My DH games tend to be brutally serious, but there are moments where exceptions are made. Our guardsman was infiltrating a training camp of the Barbed Chalice Commissariat, whom he held a grudge against, due to their legendary cruelty. Taking full advantage of his position of authority, he took every opportunity to mete out brutal judgement for every minor infraction. In one instance, he found some members playing a card game in their bunks while off duty. Thinking quickly, Grim decided to punish all of the players who weren't winning since "The barbed chalice don't lose, you scum."

 

Also, our assassin decided, while on the edged of the underhive, to look for bounty notices. I made her roll perception to see could she find a suitable job to work on. She rolled a 1, so I decided that meant she'd found the greatest job possible. She ended up being the wingman for the bastard child of a noble-born Kal Jericho/malcolm mcDowell. An eccentric, ostentatious duellist who was famous throughought the upper hive as a ferocious womaniser. In between his attempts to seduce her, the leathery lothario won her respect for his skills with his duelling lasguns, even if she did giggle out loud at his gold pocket watch and blue silk surcoat in the underhive. As well as his..ahem.. "overtures"



#10 Alpha

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Posted 02 December 2008 - 05:19 PM

LOL - reminds me of that brilliant comedy adventure published in White Dwarf many years ago called "Getting Away from it All"

Avoid the Were-Gannet (they wet their nests!)


That said, my DH games have been serious.....or at least as serious as you can be without stifling the fun. I mean, we used to laugh all through our Call of Cthulhu games....who knew ichor was such a funny word.

;)



#11 Nerd King

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Posted 03 December 2008 - 12:47 AM

Alpha said:

LOL - reminds me of that brilliant comedy adventure published in White Dwarf many years ago called "Getting Away from it All"

By the Throne! I thought I was the only one who remembered that one.  And the words to a magic spell were written in a stick of rock...(and it was sung to the tune of the olde hymn "Rock of Ages" - as if any of my current players would know how that went...

As a majority of our group are old Rogue Trader era WartyK fans the sense of (albeit at time both black and silly) humour that perpetrated GW at the time seeps into our games.  



#12 Ichiban11

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Posted 03 December 2008 - 03:00 PM

Headhanger said:

Colonel-Commissar ManBeast said:

Another mission I was thinking about giving them had only this for the briefing: A pic of Doomrider along with 'His name is Doomrider. His head is on fire. He does cocaine. I'm afraid that is all we know."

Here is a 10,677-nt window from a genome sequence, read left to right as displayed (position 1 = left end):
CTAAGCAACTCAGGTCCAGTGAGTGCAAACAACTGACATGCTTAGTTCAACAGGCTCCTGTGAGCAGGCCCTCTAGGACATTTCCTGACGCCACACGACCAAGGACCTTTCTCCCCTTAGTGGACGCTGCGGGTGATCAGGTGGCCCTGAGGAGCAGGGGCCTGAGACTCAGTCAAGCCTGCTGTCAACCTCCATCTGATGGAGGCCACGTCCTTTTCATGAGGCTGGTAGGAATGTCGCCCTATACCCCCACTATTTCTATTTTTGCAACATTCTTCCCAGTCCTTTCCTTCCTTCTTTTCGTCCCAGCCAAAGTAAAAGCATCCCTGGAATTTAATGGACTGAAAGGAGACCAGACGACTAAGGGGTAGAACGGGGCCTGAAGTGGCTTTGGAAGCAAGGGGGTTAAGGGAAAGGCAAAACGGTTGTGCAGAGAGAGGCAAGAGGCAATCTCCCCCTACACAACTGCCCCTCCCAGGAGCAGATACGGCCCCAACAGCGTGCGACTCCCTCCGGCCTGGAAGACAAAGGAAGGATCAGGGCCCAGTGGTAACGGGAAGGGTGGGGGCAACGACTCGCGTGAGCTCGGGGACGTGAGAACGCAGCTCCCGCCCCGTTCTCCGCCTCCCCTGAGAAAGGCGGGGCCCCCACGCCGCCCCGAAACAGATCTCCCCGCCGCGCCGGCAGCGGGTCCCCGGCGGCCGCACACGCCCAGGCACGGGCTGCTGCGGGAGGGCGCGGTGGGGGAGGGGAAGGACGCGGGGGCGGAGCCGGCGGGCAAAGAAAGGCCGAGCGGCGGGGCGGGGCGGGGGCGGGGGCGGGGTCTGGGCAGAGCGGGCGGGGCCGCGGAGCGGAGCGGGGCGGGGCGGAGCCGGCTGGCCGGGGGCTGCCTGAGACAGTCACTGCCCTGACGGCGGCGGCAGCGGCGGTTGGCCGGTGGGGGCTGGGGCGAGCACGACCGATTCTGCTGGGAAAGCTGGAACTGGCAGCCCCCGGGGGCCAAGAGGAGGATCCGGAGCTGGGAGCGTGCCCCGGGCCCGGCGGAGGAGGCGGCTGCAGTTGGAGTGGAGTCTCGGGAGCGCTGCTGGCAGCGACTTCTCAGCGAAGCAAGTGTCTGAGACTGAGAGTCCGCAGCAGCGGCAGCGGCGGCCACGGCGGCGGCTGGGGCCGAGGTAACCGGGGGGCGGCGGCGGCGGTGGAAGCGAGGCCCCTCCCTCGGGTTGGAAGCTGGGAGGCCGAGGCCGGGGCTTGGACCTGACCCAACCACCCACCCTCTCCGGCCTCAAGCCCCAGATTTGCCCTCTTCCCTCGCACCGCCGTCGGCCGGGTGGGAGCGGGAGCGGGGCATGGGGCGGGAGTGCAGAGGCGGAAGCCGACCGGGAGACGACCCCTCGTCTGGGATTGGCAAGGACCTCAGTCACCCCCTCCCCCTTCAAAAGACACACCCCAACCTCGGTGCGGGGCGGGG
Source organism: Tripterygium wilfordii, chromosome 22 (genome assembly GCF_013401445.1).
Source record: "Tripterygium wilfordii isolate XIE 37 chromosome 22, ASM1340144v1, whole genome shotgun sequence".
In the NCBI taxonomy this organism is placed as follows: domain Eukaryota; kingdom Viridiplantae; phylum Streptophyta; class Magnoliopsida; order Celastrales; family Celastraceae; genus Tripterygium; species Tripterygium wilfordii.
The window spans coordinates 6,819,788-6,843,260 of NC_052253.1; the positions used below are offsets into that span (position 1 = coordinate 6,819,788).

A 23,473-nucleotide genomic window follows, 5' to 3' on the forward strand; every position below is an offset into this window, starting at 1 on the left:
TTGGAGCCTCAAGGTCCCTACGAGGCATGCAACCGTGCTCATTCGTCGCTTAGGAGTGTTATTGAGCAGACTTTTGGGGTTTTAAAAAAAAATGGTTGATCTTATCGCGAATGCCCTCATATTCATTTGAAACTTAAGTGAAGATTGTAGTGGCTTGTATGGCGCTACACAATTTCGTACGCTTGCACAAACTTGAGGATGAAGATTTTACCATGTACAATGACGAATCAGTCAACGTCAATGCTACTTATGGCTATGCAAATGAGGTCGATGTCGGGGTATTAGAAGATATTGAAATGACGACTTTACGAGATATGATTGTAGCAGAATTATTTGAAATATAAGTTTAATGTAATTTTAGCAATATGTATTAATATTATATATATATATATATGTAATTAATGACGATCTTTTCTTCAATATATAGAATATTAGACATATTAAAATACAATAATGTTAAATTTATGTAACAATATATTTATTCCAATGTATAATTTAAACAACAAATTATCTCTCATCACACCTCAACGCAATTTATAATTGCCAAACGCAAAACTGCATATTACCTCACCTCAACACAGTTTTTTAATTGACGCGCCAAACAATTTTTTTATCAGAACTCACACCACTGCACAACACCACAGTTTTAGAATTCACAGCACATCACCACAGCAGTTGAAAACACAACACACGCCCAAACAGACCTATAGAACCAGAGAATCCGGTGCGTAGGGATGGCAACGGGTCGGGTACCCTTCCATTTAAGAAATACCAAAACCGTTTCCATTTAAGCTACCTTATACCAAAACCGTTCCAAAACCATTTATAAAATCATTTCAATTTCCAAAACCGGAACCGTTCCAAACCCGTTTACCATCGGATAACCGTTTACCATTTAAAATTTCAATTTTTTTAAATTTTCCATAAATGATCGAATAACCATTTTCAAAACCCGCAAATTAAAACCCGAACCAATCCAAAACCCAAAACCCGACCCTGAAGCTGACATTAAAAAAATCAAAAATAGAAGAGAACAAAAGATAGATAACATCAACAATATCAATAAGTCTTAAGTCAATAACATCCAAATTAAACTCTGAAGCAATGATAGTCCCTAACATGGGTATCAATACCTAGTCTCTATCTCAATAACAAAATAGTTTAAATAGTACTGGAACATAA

I'm not sure that the Dark Heresy rules are flexible enough to deal with mountains of coke or a battle mat large enough to last more than half a turn of combat with the aforementioned traitor marine.

 

You'd be surprised, amazed and somewhat ashamed at what this group can, will and have done.  I think they stay up at night and think of  ways of making one of us cry, I know I do.



#13 Deus Machina

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Posted 04 December 2008 - 12:00 AM

Probably the silliest things ever done was a Magos Biologis who was so far removed from his humanity he started to experiment on Imperial Citizens to see what made them "tick" in order to understand others better. My group of players went undercover for a mission which ended up with them sleeping in a room inside a Manifactorum where said Magos was rubbing his appendices for the opportunity. The Magos essentially studied them so the acolytes sometimes woke up at night seeing a Magos staring down at them with his bionic eyes and an Adept next to him taking notes.

The room also got decorated with plants, paintings etc. and the acolytes would find a dataslate that essentially asked them to fill in a report about how commfortable they felt and if they liked the changes or not. My players really enjoyed this little comedy, especially since the rest of the mission was really grim and hars on them, and started to ask the most ridiculous things of the Magos that would ensure their co-operation. The last thing they asked was a door mat with "welcome" written on it. The mission was almost over so they told the Magos to forget about it but I delivered it to them in a package on board of the Inquisitor's ship.
Sound pretty lame I guess but you really had to be there, we laughed so hard it hurt.



#14 Headhanger

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Posted 04 December 2008 - 12:25 AM

I just realised that we've been breaking one of the golden rules of tabletop RPGs. Well, most GMs I've spoken to have house rules to discourage quoting Monty Python.

Deus Machina said:

The room also got decorated with plants, paintings etc. and the acolytes would find a dataslate that essentially asked them to fill in a report about how commfortable they felt and if they liked the changes or not. My players really enjoyed this little comedy, especially since the rest of the mission was really grim and hars on them, and started to ask the most ridiculous things of the Magos that would ensure their co-operation. The last thing they asked was a door mat with "welcome" written on it. The mission was almost over so they told the Magos to forget about it but I delivered it to them in a package on board of the Inquisitor's ship.

That sounds pretty funny actually. Kind of like GrimDark Big Brother or something.